Isn’t this actually a performance problem?

The previous section describes a case of a false positive. That is, the jPinpoint rules indicate a potential performance issue, while there is none. In this section, we have a look at the opposite. We show you a case in which there actually is a performance risk that remains unnoticed, i.e. a false negative.

Recall the previously discussed case in which we forgot to mark the following field as final:

The PMD check kindly drew our attention to our little mistake. Similarly, the PMD check reminded us of the fact that we should avoid using mutable lists, which we accidentally did here:

The underlying lesson here is that in general one should consider using immutable objects over mutable objects. Of course, there is much to say about this and this a good read to start with if you didn’t embrace immutability already. For what follows, however, we do assume that in aforementioned examples immutability is the way to go.

Next, consider this example in which we statically store the books category:

This is an example of a mutable field, do you agree? Indeed, the jPinpoint rules will complain that we use a static mutable field. But what if we make this field final, e.g.:

Would that solve the problem? If this object itself is immutable, it does. If, however, we can still change the Category  object after creation, it would still be thread-unsafe. To fix that we should either make it immutable too or guard it with, e.g., synchronized methods that in turn may cause contention.

For the most popular types (including Guava) the rules just know if they’re (im)mutable. That does not hold for custom objects, however. That is, even when the Category  is mutable, no rule will tell you so.¹

Perhaps not the best way to fix this?

The suggested solutions the jPinpoint rules provide give some great advice on how to overcome performance defects. That we should not blindly follow that advice all the time, though, becomes clear from the next example.

Consider another usage of mutable lists the rules found in our code:

If, again, we follow the suggested solution to “defensively copy the modifiable argument, so also the caller is not able to modify the object referenced by the field anymore”  we would end up with the following code:

Closer inspection, however, shows us that this constructor is invoked frequently. Defensively copying the list would create a lot of copies. Redundant copies, that is, because all the code calling this constructor already passes in an immutable list.

So, changing the constructor signature in such a way that it only accepts immutable lists would be more efficient, don’t you think? Indeed, this fix no longer triggers the jPinpoint rule:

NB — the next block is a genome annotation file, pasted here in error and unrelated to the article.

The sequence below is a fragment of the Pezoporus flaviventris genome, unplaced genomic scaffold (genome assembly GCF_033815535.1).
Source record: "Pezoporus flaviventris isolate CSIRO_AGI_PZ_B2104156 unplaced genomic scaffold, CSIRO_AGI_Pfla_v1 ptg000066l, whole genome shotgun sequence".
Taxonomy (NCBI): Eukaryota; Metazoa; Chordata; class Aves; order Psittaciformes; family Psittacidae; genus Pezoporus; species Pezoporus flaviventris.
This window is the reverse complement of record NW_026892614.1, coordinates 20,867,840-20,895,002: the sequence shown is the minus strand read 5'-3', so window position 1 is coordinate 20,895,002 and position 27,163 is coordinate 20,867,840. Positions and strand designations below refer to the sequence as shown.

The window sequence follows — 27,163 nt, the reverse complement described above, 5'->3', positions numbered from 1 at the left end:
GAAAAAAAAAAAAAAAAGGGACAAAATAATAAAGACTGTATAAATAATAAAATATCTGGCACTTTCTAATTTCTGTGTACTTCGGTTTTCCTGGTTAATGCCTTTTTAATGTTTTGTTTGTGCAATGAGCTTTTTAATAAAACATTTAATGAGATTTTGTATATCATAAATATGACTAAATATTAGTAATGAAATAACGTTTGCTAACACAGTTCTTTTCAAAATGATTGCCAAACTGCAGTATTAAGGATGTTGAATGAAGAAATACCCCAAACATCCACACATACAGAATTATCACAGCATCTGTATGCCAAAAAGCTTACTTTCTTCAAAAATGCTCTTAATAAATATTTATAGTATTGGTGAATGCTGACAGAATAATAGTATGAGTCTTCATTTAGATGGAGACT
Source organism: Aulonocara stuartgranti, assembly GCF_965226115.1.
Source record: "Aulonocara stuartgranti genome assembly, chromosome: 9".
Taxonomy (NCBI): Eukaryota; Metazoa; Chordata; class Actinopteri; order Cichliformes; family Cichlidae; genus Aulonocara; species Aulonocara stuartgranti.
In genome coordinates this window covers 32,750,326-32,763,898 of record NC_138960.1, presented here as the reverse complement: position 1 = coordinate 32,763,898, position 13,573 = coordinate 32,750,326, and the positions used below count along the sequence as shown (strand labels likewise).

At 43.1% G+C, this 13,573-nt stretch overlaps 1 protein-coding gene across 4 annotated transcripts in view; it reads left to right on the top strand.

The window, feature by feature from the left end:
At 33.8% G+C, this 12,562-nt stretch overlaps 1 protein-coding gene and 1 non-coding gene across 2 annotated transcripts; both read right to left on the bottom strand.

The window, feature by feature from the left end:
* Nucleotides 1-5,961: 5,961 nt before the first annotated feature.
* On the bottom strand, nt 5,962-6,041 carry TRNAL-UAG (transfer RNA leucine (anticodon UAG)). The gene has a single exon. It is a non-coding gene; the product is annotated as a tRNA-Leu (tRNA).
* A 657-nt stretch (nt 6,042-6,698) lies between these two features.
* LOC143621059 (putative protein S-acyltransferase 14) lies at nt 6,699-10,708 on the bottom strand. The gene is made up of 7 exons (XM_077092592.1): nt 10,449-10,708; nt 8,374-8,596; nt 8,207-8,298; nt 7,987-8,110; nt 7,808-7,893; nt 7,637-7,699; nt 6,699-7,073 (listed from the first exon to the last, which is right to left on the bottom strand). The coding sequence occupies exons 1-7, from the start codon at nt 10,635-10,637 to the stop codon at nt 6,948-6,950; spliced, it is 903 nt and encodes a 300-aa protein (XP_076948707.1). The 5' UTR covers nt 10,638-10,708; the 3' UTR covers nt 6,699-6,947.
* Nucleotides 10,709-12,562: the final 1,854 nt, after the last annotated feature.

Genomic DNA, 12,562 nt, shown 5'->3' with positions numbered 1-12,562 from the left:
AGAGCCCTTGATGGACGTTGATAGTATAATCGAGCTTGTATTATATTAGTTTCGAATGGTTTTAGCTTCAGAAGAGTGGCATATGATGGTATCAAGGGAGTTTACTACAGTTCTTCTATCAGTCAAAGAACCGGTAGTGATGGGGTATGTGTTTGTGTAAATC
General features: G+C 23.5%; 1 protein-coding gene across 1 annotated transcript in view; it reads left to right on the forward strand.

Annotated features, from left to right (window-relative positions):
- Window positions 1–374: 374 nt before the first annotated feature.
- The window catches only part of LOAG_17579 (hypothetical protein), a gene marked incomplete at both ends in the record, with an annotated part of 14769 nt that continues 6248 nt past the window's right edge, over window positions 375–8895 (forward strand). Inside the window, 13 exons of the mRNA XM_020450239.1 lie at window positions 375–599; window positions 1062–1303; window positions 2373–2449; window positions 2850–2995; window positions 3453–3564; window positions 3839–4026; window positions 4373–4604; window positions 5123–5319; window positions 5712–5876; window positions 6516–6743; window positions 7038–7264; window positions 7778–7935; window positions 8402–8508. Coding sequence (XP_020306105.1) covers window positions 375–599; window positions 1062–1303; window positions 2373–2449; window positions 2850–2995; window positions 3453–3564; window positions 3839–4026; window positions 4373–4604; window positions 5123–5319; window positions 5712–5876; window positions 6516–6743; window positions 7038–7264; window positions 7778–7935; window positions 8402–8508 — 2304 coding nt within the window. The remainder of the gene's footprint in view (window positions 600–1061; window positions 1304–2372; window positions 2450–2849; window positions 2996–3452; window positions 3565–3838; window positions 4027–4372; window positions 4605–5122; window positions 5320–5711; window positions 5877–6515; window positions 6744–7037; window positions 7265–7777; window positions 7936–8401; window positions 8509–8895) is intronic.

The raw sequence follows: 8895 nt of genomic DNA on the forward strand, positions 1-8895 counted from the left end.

Is this a big problem?

The PMD tool statically analyses your code to detect possible performance flaws. It has no notion of how often a certain piece of code is executed. As a consequence, it cannot judge what the actual performance impact will be of a detected flaw. To explain this further, consider the following code snippet:

This jPinpoint rule tells us that “[c]reating a StringBuilder and using append is more verbose, less readable and less maintainable than simply using String concatenation (+). For one statement resulting in a String, creating a StringBuilder and using append is not faster than simply using concatenation.

The question is, if this really is a (big) problem? Without any exaggeration we can say that rewriting the code will be a problem, seeing that we did not write this code ourselves. In fact, this toString  method was autogenerated by the OpenAPI Tool Maven plugin.

So again, do we risk a performance issue here? No, we’re safe – we don’t use this toString  method anywhere in our project. In this case we decided to ignore the jPinpoint rule’s advice.²

Of course, this example is a no-brainer. It takes a high amount of effort fixing this defect without any gain. The point is that for every performance defect you should assess if the costs of fixing the possible defect outweigh the expected performance gain. In any case, the jPinpoint rules cannot help you make that decision.

Conclusion

In this blog post we introduced you to the PMD jPinpoint rules that can detect possible performance defects by statically analysing your source code. We gave you an impression of what the rules can do for you by giving some examples of actual defects detected in our project. And, we also gave you a sense of some of the tool’s limitations.

To answer our previous question: Now that we have the jPinpoint performance rules to watch our back, do we still have to worry about curing our application’s poor performance? It might not surprise you that the answer to that question is a resounding no! Even though it does a great job at detecting tons of possible performance pitfalls, you shouldn’t rely on it to find every defect in your code. Neither should you take every flaw for granted. Always remain critical about the severity of a detected flaw and how to fix it, if at all. The tool is there to think along with you, but you still need to do the thinking!

Having that said, the jPinpoint rules are a great addition to your software delivery process. They help you find and fix performance defects early on and before they end up in production. They may improve your code and, thanks to the extensive documentation, even could make you a better programmer. So, to answer the question we didn’t ask yet: do we recommend using the PMD jPinpoint rules? The answer to that question is a resounding yes! To be honest, we wish we would have used them earlier, so we didn’t have so many already existing violations to fix. Prevention is better than cure, remember?

Acknowledgements

Thanks to Jeroen Borgers for creating the jPinpoint rules and providing me with great feedback for this blog post.

Footnotes

  1. This is a limitation of the PMD tool that can only look at one class at a time. To determine the immutability of a class is to navigate all classes it refers to in order to determine their immutability (and so forth).
  2. You could run a mvn clean  before running the PMD plugin, so the rules won’t trigger on generated code. PMD can also be configured to exclude certain directories from scanning. This way you won’t get distracted by code you cannot influence. (Although it might still be interesting to see how performant the auto generated code you use in your project actually is.)